The story of modern Japan shows that states can make choices about their strategic cultures and military inclinations and that those choices are fraught with both opportunity and danger. The forced opening of Japan in the 1850s coincided with revolutions in Western state-making and military affairs. Following the Meiji restoration, Japan’s oligarchy, the genro, concluded that a unified state and society were critical to national survival. The Japanese applied various European models to enhance the reach of the state, rationalize its fiscal apparatus, and unify the people under a modern, but also “Japanese,” monarchy.

A critical aspect of the invention of modern Japan was the military. In terms of mechanics, it was French and later Prussian systems of organization that served as the modern part of the new Japanese military, but for the Japanese element the genro invoked the concept of Bushido, the way of the warrior. Historically Japanese warfare has been both highly ritualistic and exceptionally bloody. Japan was also a feudal society with a clearly articulated hierarchy of ranks. Just below the great houses were the samurai, whose elevated status and privilege were based on their possession of martial skill. Ideally the conduct of the samurai, including everything from dress and bearing to strictures on honor and shame, were all in accord with Bushido. These notions permeated high culture and popular literature in pre-modern Japan: tales of selfless and often suicidal loyalty and honor, exemplified by legends like the 47 Ronin, master-less samurai who died to avenge the murder of their lord.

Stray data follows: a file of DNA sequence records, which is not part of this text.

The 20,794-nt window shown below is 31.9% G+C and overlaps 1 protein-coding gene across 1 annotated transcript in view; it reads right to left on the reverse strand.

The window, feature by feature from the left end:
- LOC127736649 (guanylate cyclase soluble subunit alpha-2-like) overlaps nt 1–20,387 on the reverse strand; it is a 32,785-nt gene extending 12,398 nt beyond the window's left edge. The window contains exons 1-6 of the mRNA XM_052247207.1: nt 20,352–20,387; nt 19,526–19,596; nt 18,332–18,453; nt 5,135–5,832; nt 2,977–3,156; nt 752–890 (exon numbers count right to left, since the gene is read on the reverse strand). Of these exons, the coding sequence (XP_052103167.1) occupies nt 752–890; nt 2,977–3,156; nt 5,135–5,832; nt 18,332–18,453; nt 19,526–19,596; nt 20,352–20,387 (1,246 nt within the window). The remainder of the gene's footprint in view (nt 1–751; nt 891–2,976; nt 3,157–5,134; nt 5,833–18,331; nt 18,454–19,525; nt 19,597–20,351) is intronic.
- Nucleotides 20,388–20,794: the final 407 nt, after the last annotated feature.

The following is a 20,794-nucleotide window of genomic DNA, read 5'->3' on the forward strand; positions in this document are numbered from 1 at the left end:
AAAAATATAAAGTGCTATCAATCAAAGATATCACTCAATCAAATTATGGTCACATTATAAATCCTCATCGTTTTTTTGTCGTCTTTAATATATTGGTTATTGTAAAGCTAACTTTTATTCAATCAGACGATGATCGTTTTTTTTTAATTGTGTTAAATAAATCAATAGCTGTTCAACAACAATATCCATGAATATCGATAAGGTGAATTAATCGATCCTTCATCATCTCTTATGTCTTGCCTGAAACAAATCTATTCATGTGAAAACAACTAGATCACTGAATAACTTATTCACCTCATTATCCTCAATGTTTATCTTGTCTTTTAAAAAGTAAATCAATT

In the late nineteenth century, the genro used these cultural models to imbue the Japanese military with a sense of cohesion and loyalty to the new Japanese state, but rather than being the sole province of the samurai class, Bushido was to be the way of all Japanese warriors:

“The soldier and sailor should consider loyalty their essential duty…. No soldier or sailor, especially, can be considered efficient unless this spirit be strong within him. A soldier or a sailor in whom this spirit is not strong, however skilled in art or proficient in science, is a mere puppet; and a body of soldiers or sailors wanting in loyalty, however well ordered and disciplined it may be, is in an emergency no better than a rabble… [B]ear in mind that duty is weightier than a mountain, while death is lighter than a feather. Never by failing in moral principle fall into disgrace and bring dishonor upon your name.” (Imperial Rescript to Soldiers and Sailors, 1882)

However, much of the literature on Bushido, especially Miyamoto Musashi’s The Book of Five Rings, was produced during the peaceful Tokugawa period (1603-1868). As the pre-Tokugawa generation of samurai faded, new generations were hard-pressed to justify their exalted role in society. Their literature idealized samurai conduct and hardened the expectations of what constituted valor and honor. In other words, by adopting this literature as their model, the Meiji elite was trying to render the exemplary ordinary and the ideal real.